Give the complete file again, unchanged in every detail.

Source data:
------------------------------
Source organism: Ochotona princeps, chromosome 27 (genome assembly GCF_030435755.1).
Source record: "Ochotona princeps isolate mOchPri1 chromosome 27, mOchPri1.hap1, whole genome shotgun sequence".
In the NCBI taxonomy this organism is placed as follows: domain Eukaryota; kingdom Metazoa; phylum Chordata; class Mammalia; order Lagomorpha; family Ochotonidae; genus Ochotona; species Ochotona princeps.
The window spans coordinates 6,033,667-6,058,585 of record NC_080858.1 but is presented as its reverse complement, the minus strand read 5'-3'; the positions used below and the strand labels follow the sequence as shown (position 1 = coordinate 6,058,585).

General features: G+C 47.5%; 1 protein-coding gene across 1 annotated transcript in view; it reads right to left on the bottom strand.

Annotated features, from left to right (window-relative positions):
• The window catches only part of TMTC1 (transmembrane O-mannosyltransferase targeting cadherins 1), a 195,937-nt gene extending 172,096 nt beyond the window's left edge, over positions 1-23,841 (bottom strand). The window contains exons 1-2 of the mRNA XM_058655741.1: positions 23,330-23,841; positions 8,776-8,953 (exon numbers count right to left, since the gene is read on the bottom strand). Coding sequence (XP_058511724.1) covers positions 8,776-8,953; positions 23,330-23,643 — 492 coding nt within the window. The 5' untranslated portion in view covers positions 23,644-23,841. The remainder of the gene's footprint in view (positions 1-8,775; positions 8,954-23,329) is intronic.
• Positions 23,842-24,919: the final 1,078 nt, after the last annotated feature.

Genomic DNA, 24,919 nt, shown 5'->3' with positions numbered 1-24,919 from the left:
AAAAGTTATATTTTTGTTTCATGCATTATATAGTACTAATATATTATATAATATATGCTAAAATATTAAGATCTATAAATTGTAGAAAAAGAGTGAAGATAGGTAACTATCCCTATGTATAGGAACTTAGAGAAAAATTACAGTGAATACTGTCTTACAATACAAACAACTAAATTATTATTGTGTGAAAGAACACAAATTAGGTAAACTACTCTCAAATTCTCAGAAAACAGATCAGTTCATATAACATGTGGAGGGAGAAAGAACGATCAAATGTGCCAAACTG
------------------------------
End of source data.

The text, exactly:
Source organism: Ochotona princeps, chromosome 27 (genome assembly GCF_030435755.1).
Source record: "Ochotona princeps isolate mOchPri1 chromosome 27, mOchPri1.hap1, whole genome shotgun sequence".
In the NCBI taxonomy this organism is placed as follows: domain Eukaryota; kingdom Metazoa; phylum Chordata; class Mammalia; order Lagomorpha; family Ochotonidae; genus Ochotona; species Ochotona princeps.
The window spans coordinates 6,033,667-6,058,585 of record NC_080858.1 but is presented as its reverse complement, the minus strand read 5'-3'; the positions used below and the strand labels follow the sequence as shown (position 1 = coordinate 6,058,585).

General features: G+C 47.5%; 1 protein-coding gene across 1 annotated transcript in view; it reads right to left on the bottom strand.

Annotated features, from left to right (window-relative positions):
• The window catches only part of TMTC1 (transmembrane O-mannosyltransferase targeting cadherins 1), a 195,937-nt gene extending 172,096 nt beyond the window's left edge, over positions 1-23,841 (bottom strand). The window contains exons 1-2 of the mRNA XM_058655741.1: positions 23,330-23,841; positions 8,776-8,953 (exon numbers count right to left, since the gene is read on the bottom strand). Coding sequence (XP_058511724.1) covers positions 8,776-8,953; positions 23,330-23,643 — 492 coding nt within the window. The 5' untranslated portion in view covers positions 23,644-23,841. The remainder of the gene's footprint in view (positions 1-8,775; positions 8,954-23,329) is intronic.
• Positions 23,842-24,919: the final 1,078 nt, after the last annotated feature.

Genomic DNA, 24,919 nt, shown 5'->3' with positions numbered 1-24,919 from the left:
AAAAGTTATATTTTTGTTTCATGCATTATATAGTACTAATATATTATATAATATATGCTAAAATATTAAGATCTATAAATTGTAGAAAAAGAGTGAAGATAGGTAACTATCCCTATGTATAGGAACTTAGAGAAAAATTACAGTGAATACTGTCTTACAATACAAACAACTAAATTATTATTGTGTGAAAGAACACAAATTAGGTAAACTACTCTCAAATTCTCAGAAAACAGATCAGTTCATATAACATGTGGAGGGAGAAAGAACGATCAAATGTGCCAAACTG